Dominic A
Dominic A
9 months ago

Indeed – and it works both way: many women have resented men’s success without realising what they sacrificed to achieve it. (I’m not saying that is always the case, or even the norm).

j watson
j watson
9 months ago

‘Stronger collective immune’ response -i.e: basically don’t get so worked up about marginal nonsense flowing through cyberspace.
Hmm I wonder if we’ll see that reaction on Unherd about Trans or some other marginal nonsense, or even the dial down indignation from the Author on certain subjects?
But also should we let 1.6m of listeners to misogynistic tripe rattle around in an echo chamber without listening to an alternative perspective? Were it of little or no potential harm probably just ignore a good strategy. If it fuels abusive behaviour then perhaps a different matter? These are dilemmas without simple solutions. I’m not in favour of cancellation unless someone is inciting violence, but I do think right to reply and having to accommodate a challenge to test one’s views important.
I think the Author struggled a bit here. She knows these two appendages quite a virus among some young men but she underplays the potential consequences.

Last edited 9 months ago by j watson
David Harris
David Harris
9 months ago

As usual the only examples given are those the author disagrees with. No mention of the Left wing, woke ‘mass emotion industry’. Quelle surprise.

Graham Bennett
Graham Bennett
9 months ago
Reply to  David Harris

You misunderstand Mary if you think this. She has as much criticism for the left as anyone else. That’s what makes her such a brilliant heterodox thinker and commentator. Get to know her writing and you’ll see.

Last edited 9 months ago by Graham Bennett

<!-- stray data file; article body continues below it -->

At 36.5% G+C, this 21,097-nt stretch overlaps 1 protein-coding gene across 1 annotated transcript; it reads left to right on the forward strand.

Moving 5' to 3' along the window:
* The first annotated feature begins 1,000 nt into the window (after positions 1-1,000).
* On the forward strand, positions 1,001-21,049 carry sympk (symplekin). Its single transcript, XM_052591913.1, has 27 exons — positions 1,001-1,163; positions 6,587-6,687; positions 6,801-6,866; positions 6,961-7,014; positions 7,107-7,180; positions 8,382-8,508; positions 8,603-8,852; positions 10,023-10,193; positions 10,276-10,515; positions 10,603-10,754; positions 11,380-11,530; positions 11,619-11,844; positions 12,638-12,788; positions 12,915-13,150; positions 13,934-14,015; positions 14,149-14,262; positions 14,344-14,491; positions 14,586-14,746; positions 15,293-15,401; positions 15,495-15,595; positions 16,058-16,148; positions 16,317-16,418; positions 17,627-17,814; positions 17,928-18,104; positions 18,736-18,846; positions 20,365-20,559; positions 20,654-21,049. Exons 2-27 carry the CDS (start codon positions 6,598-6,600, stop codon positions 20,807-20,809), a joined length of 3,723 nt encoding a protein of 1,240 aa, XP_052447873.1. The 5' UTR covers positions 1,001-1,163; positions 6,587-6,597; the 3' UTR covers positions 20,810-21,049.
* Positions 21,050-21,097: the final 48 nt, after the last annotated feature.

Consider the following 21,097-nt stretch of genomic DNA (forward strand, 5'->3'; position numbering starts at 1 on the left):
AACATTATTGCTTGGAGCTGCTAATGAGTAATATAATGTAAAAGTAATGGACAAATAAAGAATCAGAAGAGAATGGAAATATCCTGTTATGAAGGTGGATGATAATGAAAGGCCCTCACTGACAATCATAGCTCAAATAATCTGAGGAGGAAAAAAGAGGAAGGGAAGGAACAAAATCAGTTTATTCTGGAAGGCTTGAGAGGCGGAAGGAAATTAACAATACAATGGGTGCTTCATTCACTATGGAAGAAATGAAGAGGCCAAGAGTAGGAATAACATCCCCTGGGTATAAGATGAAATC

Lynwen Brown
Lynwen Brown
9 months ago

Fox is an actor. He should have been allowed to continue to act. Instead he has had every possible roll taken away from him because he has wrong think. Now instead of acting he’s become a social commentator, a roll he’s not best placed for and the people who denied him the jobs he should have been doing are outraged by the roll he’s created for himself. Looks like an own goal.

Dumetrius
Dumetrius
9 months ago

I midunderestimated the headline, seeing as they just said ‘Andrew’, and thought it’d be one of those ‘wouldn’t shag that’ vs ‘would’ discussions.

Philip Stott
Philip Stott
9 months ago

Laurence Fox isn’t cool or edgy, he’s a bellend.

Dominic A
Dominic A
9 months ago
Reply to  Philip Stott

He’s one urethra short of a bellend.

Jerry Carroll
Jerry Carroll
9 months ago
Reply to  Philip Stott

Not moving in homosexual circles, I had to look up “bellend.” You can get quite an education these days.

Champagne Socialist
Champagne Socialist
9 months ago

Two fine examples of conservative thinking. Add in the p*ssy-grabber-in-chief and you’ve got the trifecta.
You must be very proud….

Elizabeth Hamilton
Elizabeth Hamilton
9 months ago

Champagne socialist, “thinking”? What are you talking about?

Allison Barrows
Allison Barrows
9 months ago

He’s a paid troll or a tragically lonely man. Both, most likely. No need to feed.